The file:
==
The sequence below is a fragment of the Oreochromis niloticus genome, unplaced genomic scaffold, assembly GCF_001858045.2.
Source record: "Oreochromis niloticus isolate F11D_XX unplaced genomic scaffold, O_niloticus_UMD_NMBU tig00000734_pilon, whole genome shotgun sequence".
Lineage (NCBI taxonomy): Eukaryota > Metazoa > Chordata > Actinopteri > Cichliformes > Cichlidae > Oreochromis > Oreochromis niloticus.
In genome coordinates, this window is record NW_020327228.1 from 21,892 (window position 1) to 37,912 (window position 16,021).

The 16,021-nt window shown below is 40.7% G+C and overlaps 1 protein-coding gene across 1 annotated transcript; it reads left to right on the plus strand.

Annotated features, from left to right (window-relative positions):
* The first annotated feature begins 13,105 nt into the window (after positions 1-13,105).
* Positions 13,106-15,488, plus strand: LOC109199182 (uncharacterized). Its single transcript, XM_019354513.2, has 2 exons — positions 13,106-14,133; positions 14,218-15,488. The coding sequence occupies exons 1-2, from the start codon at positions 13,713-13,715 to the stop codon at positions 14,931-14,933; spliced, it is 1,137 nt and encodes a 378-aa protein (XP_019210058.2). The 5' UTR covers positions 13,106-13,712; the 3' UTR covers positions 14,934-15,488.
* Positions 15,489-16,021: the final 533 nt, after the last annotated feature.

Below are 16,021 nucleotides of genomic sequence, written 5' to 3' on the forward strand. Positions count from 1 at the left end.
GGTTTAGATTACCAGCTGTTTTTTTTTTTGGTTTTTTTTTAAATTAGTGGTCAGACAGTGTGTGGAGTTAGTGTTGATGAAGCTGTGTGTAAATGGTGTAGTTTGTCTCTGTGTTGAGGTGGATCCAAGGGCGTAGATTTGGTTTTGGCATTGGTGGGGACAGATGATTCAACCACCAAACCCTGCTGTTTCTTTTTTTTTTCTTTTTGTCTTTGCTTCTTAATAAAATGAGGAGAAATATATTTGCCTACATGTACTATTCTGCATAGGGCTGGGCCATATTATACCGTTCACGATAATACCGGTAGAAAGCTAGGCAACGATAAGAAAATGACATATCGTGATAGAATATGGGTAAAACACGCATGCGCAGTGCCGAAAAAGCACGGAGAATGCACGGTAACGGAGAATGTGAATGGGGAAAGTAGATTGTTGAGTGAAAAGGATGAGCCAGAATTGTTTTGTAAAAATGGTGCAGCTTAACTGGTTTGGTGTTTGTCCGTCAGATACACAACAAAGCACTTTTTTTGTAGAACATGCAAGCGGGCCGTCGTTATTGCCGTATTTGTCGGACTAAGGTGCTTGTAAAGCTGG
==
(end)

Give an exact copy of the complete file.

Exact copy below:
The sequence below is a fragment of the Oreochromis niloticus genome, unplaced genomic scaffold, assembly GCF_001858045.2.
Source record: "Oreochromis niloticus isolate F11D_XX unplaced genomic scaffold, O_niloticus_UMD_NMBU tig00000734_pilon, whole genome shotgun sequence".
Lineage (NCBI taxonomy): Eukaryota > Metazoa > Chordata > Actinopteri > Cichliformes > Cichlidae > Oreochromis > Oreochromis niloticus.
In genome coordinates, this window is record NW_020327228.1 from 21,892 (window position 1) to 37,912 (window position 16,021).

The 16,021-nt window shown below is 40.7% G+C and overlaps 1 protein-coding gene across 1 annotated transcript; it reads left to right on the plus strand.

Annotated features, from left to right (window-relative positions):
* The first annotated feature begins 13,105 nt into the window (after positions 1-13,105).
* Positions 13,106-15,488, plus strand: LOC109199182 (uncharacterized). Its single transcript, XM_019354513.2, has 2 exons — positions 13,106-14,133; positions 14,218-15,488. The coding sequence occupies exons 1-2, from the start codon at positions 13,713-13,715 to the stop codon at positions 14,931-14,933; spliced, it is 1,137 nt and encodes a 378-aa protein (XP_019210058.2). The 5' UTR covers positions 13,106-13,712; the 3' UTR covers positions 14,934-15,488.
* Positions 15,489-16,021: the final 533 nt, after the last annotated feature.

Below are 16,021 nucleotides of genomic sequence, written 5' to 3' on the forward strand. Positions count from 1 at the left end.
GGTTTAGATTACCAGCTGTTTTTTTTTTTGGTTTTTTTTTAAATTAGTGGTCAGACAGTGTGTGGAGTTAGTGTTGATGAAGCTGTGTGTAAATGGTGTAGTTTGTCTCTGTGTTGAGGTGGATCCAAGGGCGTAGATTTGGTTTTGGCATTGGTGGGGACAGATGATTCAACCACCAAACCCTGCTGTTTCTTTTTTTTTTCTTTTTGTCTTTGCTTCTTAATAAAATGAGGAGAAATATATTTGCCTACATGTACTATTCTGCATAGGGCTGGGCCATATTATACCGTTCACGATAATACCGGTAGAAAGCTAGGCAACGATAAGAAAATGACATATCGTGATAGAATATGGGTAAAACACGCATGCGCAGTGCCGAAAAAGCACGGAGAATGCACGGTAACGGAGAATGTGAATGGGGAAAGTAGATTGTTGAGTGAAAAGGATGAGCCAGAATTGTTTTGTAAAAATGGTGCAGCTTAACTGGTTTGGTGTTTGTCCGTCAGATACACAACAAAGCACTTTTTTTGTAGAACATGCAAGCGGGCCGTCGTTATTGCCGTATTTGTCGGACTAAGGTGCTTGTAAAGCTGG